According to an old proverb:
“For want of a nail the shoe was lost,
For want of a shoe the horse was lost,
For want of a horse the rider was lost,
For want of a rider the message was lost,
For want of a message the battle was lost,
For defeat in battle the kingdom was lost,
And all for the want of a horseshoe-nail.”
Reframe this to:
“For want of a Plan the Family was lost,
For want of a Family the Business was lost,
And all for the want of a Family Plan.”
In 2021, business families are focussing on survival, recovery, rebuilding and strengthening their families and businesses. Family businesses make their best gains in times of trouble – they’re there for the long haul, while their corporate competitors fall subject to more nervous timeframes.
Plans help us define and share goals; focus collective efforts, and confirm we’re on the right track or not, as we expend effort and resources.
Plans remove the uncertainty that opposes clarity, destroys confidence, eliminates commitment, and generates conflict. They comprise goals and the required actions, and should be actively developed, shared and agreed with everybody responsible for any of its parts.
Nothing causes more conflict in family business than the want of agreed plans. Without them family teams aren’t motivated; they lack a shared purpose, and they cannot align over unifying values, hopes and beliefs. They’re left with accidents of birth and we know how that can go!
Getting Stuff Done
To make any task happen, individuals in a family group need to stick to the “A-B-C-D.”
Agree a specific goal – what they want to achieve (eg: have a picnic) > Clarity.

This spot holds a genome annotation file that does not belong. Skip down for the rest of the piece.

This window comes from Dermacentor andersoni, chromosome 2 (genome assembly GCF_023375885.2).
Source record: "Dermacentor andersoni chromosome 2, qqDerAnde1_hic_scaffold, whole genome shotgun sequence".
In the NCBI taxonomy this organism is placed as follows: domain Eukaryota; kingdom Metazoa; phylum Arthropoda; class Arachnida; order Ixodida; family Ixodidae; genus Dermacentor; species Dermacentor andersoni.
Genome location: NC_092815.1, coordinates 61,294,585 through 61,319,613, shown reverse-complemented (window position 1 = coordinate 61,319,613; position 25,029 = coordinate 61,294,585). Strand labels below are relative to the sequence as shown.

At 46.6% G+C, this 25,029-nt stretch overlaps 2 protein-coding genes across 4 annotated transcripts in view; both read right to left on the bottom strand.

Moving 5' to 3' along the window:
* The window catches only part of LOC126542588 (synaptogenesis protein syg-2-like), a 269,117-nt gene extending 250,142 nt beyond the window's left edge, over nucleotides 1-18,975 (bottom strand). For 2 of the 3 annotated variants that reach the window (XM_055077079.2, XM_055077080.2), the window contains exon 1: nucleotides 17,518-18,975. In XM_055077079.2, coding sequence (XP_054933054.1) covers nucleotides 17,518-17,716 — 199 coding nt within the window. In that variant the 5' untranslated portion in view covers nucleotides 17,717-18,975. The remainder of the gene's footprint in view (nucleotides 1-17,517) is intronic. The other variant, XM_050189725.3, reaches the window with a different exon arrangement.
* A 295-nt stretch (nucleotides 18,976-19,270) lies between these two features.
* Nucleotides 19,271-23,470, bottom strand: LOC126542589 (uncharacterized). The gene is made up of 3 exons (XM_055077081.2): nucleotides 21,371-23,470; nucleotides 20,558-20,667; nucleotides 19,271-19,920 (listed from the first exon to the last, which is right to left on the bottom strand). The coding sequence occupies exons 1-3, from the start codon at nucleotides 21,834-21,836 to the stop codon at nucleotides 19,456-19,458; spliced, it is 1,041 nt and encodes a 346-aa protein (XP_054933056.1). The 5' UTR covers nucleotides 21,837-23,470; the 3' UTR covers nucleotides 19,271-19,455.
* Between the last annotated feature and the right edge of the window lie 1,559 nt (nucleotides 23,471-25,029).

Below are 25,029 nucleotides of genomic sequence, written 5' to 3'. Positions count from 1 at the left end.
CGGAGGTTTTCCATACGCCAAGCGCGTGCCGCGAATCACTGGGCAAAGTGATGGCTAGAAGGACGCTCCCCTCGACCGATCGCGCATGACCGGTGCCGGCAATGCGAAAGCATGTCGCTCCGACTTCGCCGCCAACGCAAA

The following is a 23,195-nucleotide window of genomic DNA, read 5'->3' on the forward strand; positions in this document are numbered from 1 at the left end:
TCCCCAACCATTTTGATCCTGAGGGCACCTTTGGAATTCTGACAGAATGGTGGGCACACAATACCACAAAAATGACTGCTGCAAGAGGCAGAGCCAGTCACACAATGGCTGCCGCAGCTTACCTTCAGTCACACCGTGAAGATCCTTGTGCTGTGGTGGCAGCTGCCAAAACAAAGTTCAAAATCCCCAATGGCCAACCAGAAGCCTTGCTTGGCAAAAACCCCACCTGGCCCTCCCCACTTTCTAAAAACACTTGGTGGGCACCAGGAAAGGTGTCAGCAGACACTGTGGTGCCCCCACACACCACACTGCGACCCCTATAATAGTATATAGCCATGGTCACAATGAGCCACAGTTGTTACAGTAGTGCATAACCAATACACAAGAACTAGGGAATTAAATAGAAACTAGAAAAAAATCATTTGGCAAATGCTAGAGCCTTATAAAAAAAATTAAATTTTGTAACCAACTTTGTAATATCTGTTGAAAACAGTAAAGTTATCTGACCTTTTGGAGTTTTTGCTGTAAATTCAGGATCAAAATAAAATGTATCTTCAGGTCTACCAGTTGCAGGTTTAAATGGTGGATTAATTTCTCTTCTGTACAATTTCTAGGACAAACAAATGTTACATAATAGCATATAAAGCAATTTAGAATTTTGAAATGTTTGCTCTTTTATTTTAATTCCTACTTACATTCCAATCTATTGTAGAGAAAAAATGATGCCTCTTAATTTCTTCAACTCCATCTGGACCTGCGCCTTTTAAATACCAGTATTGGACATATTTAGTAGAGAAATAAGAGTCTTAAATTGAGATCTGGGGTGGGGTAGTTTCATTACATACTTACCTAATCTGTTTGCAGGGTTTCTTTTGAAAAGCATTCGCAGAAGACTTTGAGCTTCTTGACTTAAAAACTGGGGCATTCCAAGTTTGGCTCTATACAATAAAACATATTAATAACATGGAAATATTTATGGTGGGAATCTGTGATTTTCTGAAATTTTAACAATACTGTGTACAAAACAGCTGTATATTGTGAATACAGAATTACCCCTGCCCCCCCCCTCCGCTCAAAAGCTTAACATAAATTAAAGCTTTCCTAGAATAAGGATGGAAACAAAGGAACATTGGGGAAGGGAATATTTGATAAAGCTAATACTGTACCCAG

Build a plan – agree how to achieve their goal (eg: prepare food and go by boat) > Certainty.
Commit to doing – everybody has a specific role and responsibility (eg: prepare food and organise the boat) > Commitment.
Do the doing – encourage and support a performance attitude where everyone wants to get the job done > Implementation and Execution.
There are four progressive requirements for getting stuff done:
Thinking creates a cerebral intent (desire) to do something specific (eg: have a picnic). Individuals and groups recognise their Responsibilities, and use their Authority, to motivate themselves, and others, through the planning process.
Motivation arises from the acceptance of attractive plans:
- 1 – Family Plan – initial thoughts, using logic + imagination.
- a) Where the family is going and why they’re going there.
- b) How they’ll get there.
- c) When they’re going.
- d) What each person is expected to contribute to the process.
- 2 – Family Action Plan – refined thinking advances the family plan to cover:
- a) Specific tasks.
- b) Allocated responsibilities.
- c) Timelines.
- d) Logistics, resources and budgets.
- e) Review and Measurement Processes.
2. Activate and Start Doing
Convert Motivation (cerebral desire) into Action (doing). Somebody should be responsible for activation, and must have the authority to make it happen. They’ll be accountable, under the plan, for doing so. Most plans fail because they don’t get started.
3. Implement. Work to the Plan.
This requires appropriate levels of personal and professional responsibility, authority, discipline, and accountability.